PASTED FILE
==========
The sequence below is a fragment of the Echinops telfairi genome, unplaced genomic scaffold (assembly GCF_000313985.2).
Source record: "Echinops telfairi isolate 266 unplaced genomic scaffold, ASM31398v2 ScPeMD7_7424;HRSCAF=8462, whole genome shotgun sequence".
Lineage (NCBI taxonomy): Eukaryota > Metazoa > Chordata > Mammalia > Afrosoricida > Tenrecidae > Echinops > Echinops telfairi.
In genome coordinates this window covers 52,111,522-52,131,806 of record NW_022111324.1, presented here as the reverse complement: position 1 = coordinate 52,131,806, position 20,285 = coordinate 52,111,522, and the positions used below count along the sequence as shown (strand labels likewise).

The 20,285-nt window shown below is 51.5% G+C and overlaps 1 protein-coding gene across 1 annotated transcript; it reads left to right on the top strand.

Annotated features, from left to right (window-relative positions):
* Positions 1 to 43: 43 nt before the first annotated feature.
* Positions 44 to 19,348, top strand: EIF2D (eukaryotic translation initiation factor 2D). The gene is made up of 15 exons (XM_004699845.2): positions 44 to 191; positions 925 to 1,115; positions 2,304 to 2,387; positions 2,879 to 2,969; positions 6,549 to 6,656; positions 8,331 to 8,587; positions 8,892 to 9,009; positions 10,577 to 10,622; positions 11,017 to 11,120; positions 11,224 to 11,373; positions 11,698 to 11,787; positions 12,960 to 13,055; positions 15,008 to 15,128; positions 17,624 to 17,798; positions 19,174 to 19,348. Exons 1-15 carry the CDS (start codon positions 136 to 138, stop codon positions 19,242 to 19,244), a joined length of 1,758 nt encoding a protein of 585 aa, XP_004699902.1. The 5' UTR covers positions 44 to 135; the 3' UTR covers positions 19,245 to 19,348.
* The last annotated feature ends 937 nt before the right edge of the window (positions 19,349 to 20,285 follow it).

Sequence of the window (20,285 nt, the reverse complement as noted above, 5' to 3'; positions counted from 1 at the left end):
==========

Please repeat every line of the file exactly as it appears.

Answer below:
The sequence below is a fragment of the Echinops telfairi genome, unplaced genomic scaffold (assembly GCF_000313985.2).
Source record: "Echinops telfairi isolate 266 unplaced genomic scaffold, ASM31398v2 ScPeMD7_7424;HRSCAF=8462, whole genome shotgun sequence".
Lineage (NCBI taxonomy): Eukaryota > Metazoa > Chordata > Mammalia > Afrosoricida > Tenrecidae > Echinops > Echinops telfairi.
In genome coordinates this window covers 52,111,522-52,131,806 of record NW_022111324.1, presented here as the reverse complement: position 1 = coordinate 52,131,806, position 20,285 = coordinate 52,111,522, and the positions used below count along the sequence as shown (strand labels likewise).

The 20,285-nt window shown below is 51.5% G+C and overlaps 1 protein-coding gene across 1 annotated transcript; it reads left to right on the top strand.

Annotated features, from left to right (window-relative positions):
* Positions 1 to 43: 43 nt before the first annotated feature.
* Positions 44 to 19,348, top strand: EIF2D (eukaryotic translation initiation factor 2D). The gene is made up of 15 exons (XM_004699845.2): positions 44 to 191; positions 925 to 1,115; positions 2,304 to 2,387; positions 2,879 to 2,969; positions 6,549 to 6,656; positions 8,331 to 8,587; positions 8,892 to 9,009; positions 10,577 to 10,622; positions 11,017 to 11,120; positions 11,224 to 11,373; positions 11,698 to 11,787; positions 12,960 to 13,055; positions 15,008 to 15,128; positions 17,624 to 17,798; positions 19,174 to 19,348. Exons 1-15 carry the CDS (start codon positions 136 to 138, stop codon positions 19,242 to 19,244), a joined length of 1,758 nt encoding a protein of 585 aa, XP_004699902.1. The 5' UTR covers positions 44 to 135; the 3' UTR covers positions 19,245 to 19,348.
* The last annotated feature ends 937 nt before the right edge of the window (positions 19,349 to 20,285 follow it).

Sequence of the window (20,285 nt, the reverse complement as noted above, 5' to 3'; positions counted from 1 at the left end):